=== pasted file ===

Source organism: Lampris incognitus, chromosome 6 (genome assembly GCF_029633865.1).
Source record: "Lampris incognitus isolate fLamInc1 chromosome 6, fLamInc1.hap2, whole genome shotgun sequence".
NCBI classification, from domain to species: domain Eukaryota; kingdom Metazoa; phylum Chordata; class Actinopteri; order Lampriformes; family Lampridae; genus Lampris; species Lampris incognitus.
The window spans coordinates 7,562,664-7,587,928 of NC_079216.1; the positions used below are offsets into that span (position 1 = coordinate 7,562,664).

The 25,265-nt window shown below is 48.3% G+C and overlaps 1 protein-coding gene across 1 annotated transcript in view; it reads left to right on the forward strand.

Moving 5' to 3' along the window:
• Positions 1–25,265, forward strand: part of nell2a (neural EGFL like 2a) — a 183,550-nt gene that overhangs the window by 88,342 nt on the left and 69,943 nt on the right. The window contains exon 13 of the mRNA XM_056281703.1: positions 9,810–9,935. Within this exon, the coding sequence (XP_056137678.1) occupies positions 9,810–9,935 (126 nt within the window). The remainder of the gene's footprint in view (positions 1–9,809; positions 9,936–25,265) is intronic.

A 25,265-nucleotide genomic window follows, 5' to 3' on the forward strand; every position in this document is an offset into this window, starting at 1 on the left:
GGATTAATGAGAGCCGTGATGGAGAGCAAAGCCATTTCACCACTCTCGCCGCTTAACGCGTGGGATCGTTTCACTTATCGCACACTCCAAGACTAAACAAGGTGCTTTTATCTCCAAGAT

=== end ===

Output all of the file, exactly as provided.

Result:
Source organism: Lampris incognitus, chromosome 6 (genome assembly GCF_029633865.1).
Source record: "Lampris incognitus isolate fLamInc1 chromosome 6, fLamInc1.hap2, whole genome shotgun sequence".
NCBI classification, from domain to species: domain Eukaryota; kingdom Metazoa; phylum Chordata; class Actinopteri; order Lampriformes; family Lampridae; genus Lampris; species Lampris incognitus.
The window spans coordinates 7,562,664-7,587,928 of NC_079216.1; the positions used below are offsets into that span (position 1 = coordinate 7,562,664).

The 25,265-nt window shown below is 48.3% G+C and overlaps 1 protein-coding gene across 1 annotated transcript in view; it reads left to right on the forward strand.

Moving 5' to 3' along the window:
• Positions 1–25,265, forward strand: part of nell2a (neural EGFL like 2a) — a 183,550-nt gene that overhangs the window by 88,342 nt on the left and 69,943 nt on the right. The window contains exon 13 of the mRNA XM_056281703.1: positions 9,810–9,935. Within this exon, the coding sequence (XP_056137678.1) occupies positions 9,810–9,935 (126 nt within the window). The remainder of the gene's footprint in view (positions 1–9,809; positions 9,936–25,265) is intronic.

A 25,265-nucleotide genomic window follows, 5' to 3' on the forward strand; every position in this document is an offset into this window, starting at 1 on the left:
GGATTAATGAGAGCCGTGATGGAGAGCAAAGCCATTTCACCACTCTCGCCGCTTAACGCGTGGGATCGTTTCACTTATCGCACACTCCAAGACTAAACAAGGTGCTTTTATCTCCAAGAT